An “inclusive” homeschool group accepts and includes all homeschoolers, irrespective of their beliefs or reasons for seeking an alternative to “traditional” education. Some religious home school groups require a “declaration of religious belief” in order to join.


Learning Methods

Learning methods focus on the way a person best takes in and processes information. There are many theories that look at the way a person learns best including the Theory of Learning Styles and Multiple Intelligences.

Learning Styles

This includes Auditory (learning through listening and talking), Visual (learning through seeing) and Kinesthetic/Tactile (learning through movement and touch). When learning takes place through the senses, students gain a more solid understanding of the content.


Multiple Intelligences

According to Howard Gardner’s theory of multiple intelligences, there are eight different intelligences that shape the way a person interacts with information. These include: Linguistic or word smarts, Logical/mathematical or math smart, Bodily/kinesthetic or people smarts, Intrapersonal or self smarts, and Naturalist or nature smarts.


Natural Learning Systems

The five natural learning systems which were developed by Barbara Givens include the emotional, social, cognitive, physical and reflective learning systems.



A portfolio is an accumulation of materials that demonstrate your child’s learning. Some items included are: logs (reading, attendance), assignments (samples from each subject demonstrated throughout the year), awards, certificates of participation, list of materials used (textbooks, websites, computer programs, resource books etc), pictures of projects and fieldtrips, writing samples (composition and penmanship), and other items that you feel represent your child’s education. Portfolios can be online, in file boxes, in 3-ring binders (the most common), or otherwise. But, it’s organization that is key. This is an on-going process that your child should take part (and pride) in from the beginning.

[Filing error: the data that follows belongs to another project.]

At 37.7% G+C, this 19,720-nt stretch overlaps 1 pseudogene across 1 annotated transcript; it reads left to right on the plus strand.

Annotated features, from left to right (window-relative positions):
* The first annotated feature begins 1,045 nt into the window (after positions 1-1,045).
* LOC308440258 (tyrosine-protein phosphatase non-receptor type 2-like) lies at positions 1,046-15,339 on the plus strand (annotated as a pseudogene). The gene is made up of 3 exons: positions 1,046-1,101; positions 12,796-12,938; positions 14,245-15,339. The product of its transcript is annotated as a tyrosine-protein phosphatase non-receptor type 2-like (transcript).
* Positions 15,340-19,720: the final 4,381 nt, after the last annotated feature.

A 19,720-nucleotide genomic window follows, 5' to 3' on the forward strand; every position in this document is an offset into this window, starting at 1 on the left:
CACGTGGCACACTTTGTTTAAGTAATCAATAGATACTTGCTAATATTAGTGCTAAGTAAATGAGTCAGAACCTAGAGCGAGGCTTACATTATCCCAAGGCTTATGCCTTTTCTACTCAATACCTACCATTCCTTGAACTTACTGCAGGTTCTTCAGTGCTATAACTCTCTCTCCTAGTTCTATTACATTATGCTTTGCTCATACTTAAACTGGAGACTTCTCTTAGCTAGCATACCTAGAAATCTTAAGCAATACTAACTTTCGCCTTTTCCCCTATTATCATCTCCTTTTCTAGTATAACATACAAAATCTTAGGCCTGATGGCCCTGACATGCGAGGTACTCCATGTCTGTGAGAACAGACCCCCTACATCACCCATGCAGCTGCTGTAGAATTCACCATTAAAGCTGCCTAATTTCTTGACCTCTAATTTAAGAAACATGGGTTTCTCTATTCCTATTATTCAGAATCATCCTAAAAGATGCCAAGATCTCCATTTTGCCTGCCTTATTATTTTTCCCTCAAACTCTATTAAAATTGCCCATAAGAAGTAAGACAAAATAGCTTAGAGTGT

Relaxed homeschooling

Relaxed homeschooling is a similiar term to Unschooling but who take more of a blended approach. Sometimes, their blend is required since they could reside in a state with subject and logged time requirements.


School at Home

A common beginning method of homeschooling in which a family attempts to simply recreate a conventional classroom education within their home. Many times this includes a boxed curriculum and a somewhat rigid daily schedule.

Scope and Sequence

An outline of skills and information to be taught, typically organized by grade level or by course. Provides information on what will be covered.


Many homeschoolers are criticized as not providing appropriate socialization, meaning the interaction found in a traditional school. As homeschoolers point out, traditional school’s artificial grouping by age, grade, and ability-level, is a dysfunctional and unrealistic situation compared to the socialization of children within a family and more natural social groupings.

Supplemental Resources

These are educational materials, field trips, and projects that are used to enhance the learning experience.



Textbooks are just one part of a package of resource materials that includes: a scope and sequence, an educators’ manual with teaching strategies, a student book with content explanations and examples, and a practice workbook. These packages usually offer a re-teach (remediation) workbook or an enrichment workbook that focuses on higher level critical thinking skills.

Traditional Schooling

A term used by homeschoolers to refer to students who attend public, private, or parochial schools.


Umbrella School

A school that enrolls homeschooling children or families and offers services supportive of home education. This type of school is also known as an “Cover School.”


Also known as student-led education, this is a teaching method in which students study those topics that interest them, rather than follow a pre-defined curriculum.

Unit Study

A cross-curricular educational approach in which learning is focused around a central, common theme. For instance, a unit study on trains would teach the development and use of early trains (history), train routes (geography) and different engine types (science).